Cash Property Buyers Hit A 10-Year Low

Cash Property Buyers
Cash Property Buyers Hit A 10-Year Low | Property Road
The number of cash investors and buyers for a property has hit a record 10-year low with growing numbers apparently heading for the exit.

The figures from Hamptons International reveal that the proportion of properties bought with cash in England and Wales fell to 29.6% – in Scotland the figure is 31% – in the first quarter of this year, the lowest level since the firm began keeping records.

Back in 2007, 33.6% of homes were sold to cash buyers and this peaked at 37.8% in the second quarter of 2008 – just before the financial crash.

The estate agency has used Land Registry data to calculate that buyers spent £25.3 billion on cash purchases for 113,490 homes in the first three months of 2018.

That is the lowest level in five years and cash purchases fell by 21% when compared with the first quarter of last year.

Shortage of cash buyers

The shortage of cash buyers is also leading to a drop-off in developer and buy-to-let purchases.

The head researcher at Hamptons International, Aneisha Beveridge, said: “Less than a third of homes today are bought with cash and housing affordability has a role to play in this decline, as does investor activity dropping off.”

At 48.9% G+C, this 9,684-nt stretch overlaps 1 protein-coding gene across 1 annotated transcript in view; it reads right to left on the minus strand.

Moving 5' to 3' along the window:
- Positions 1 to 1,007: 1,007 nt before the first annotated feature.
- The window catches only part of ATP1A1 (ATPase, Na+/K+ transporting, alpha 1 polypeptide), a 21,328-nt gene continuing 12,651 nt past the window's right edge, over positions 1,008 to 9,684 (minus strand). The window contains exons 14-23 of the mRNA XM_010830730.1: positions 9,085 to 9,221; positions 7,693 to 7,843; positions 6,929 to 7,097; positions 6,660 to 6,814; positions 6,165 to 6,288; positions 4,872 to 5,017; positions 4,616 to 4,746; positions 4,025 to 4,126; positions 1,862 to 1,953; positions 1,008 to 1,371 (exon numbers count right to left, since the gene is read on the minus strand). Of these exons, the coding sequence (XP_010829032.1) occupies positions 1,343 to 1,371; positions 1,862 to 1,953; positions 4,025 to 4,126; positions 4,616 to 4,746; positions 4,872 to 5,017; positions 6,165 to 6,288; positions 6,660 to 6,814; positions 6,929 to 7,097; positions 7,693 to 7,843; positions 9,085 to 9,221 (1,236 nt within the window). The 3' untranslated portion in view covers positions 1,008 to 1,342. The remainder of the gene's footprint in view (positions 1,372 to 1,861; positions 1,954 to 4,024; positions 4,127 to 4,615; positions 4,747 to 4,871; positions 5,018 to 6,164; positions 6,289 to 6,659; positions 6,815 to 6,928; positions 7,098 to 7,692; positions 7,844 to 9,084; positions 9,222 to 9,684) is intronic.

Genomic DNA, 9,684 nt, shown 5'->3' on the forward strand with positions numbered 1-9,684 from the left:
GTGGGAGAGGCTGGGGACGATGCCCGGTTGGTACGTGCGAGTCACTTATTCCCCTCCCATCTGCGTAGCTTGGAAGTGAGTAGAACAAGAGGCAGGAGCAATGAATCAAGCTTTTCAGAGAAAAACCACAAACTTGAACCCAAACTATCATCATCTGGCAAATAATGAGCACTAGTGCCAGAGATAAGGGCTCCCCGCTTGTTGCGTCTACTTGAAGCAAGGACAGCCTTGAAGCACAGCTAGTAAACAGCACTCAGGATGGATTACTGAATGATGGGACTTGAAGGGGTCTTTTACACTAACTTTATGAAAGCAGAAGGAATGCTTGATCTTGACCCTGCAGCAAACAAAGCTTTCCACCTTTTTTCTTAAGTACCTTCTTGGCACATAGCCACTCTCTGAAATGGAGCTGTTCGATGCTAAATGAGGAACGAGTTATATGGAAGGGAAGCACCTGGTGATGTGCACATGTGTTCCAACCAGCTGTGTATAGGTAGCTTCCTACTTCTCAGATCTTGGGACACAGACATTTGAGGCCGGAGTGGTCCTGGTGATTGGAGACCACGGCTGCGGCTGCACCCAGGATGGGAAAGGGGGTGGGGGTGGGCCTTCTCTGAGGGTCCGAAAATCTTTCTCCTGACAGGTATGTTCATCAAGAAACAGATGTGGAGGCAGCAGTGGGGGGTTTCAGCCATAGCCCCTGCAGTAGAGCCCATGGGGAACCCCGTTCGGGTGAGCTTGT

She adds that traditionally, cash buyers were older homeowners looking to downsize and who wanted to cash in with the equity they had gained from house price rises.

Ms Beveridge explained: “Slower house price rises and higher stamp duty on a new purchase has led to fewer people downsizing and fewer cash buyers as a result.”

She points out that it’s not just about older generations cashing in by downsizing because there’s also been a shift in investor sentiment that’s led to a drop in cash buyer numbers.

Investors are accounting for just 24% of cash buyers

Ms Beveridge added: “The prospect of weak gains in future and increasing taxation for landlords means investors are accounting for just 24% of cash buyers in 2018’s first quarter, that’s down from 32% last year.”

Using data from the Land Registry and Countrywide, Hamptons International says that the steepest decline in cash buyers has been seen in London; just 21% of properties were bought for cash in the capital in the first six months of this year.

However, there are some parts of the country where cash buyers are still buying property and the data highlights where some of these cash buying property hotspots are.

According to Hamptons International, cash buyers account for 61% of activity in West Somerset, with an average cash purchase price of £223,760, followed by East Lindsey in Lincolnshire with an average purchase price of £169,310 and in West Dorset where cash buyers account for 56% of activity, with an average purchase of £285,360.

Next on the list is North Norfolk and Kensington and Chelsea, both with 55%, then the Isle of Wight with 54%, Torridge and Scarborough with 53% and then Argyll and Bute and West Devon with 52%.

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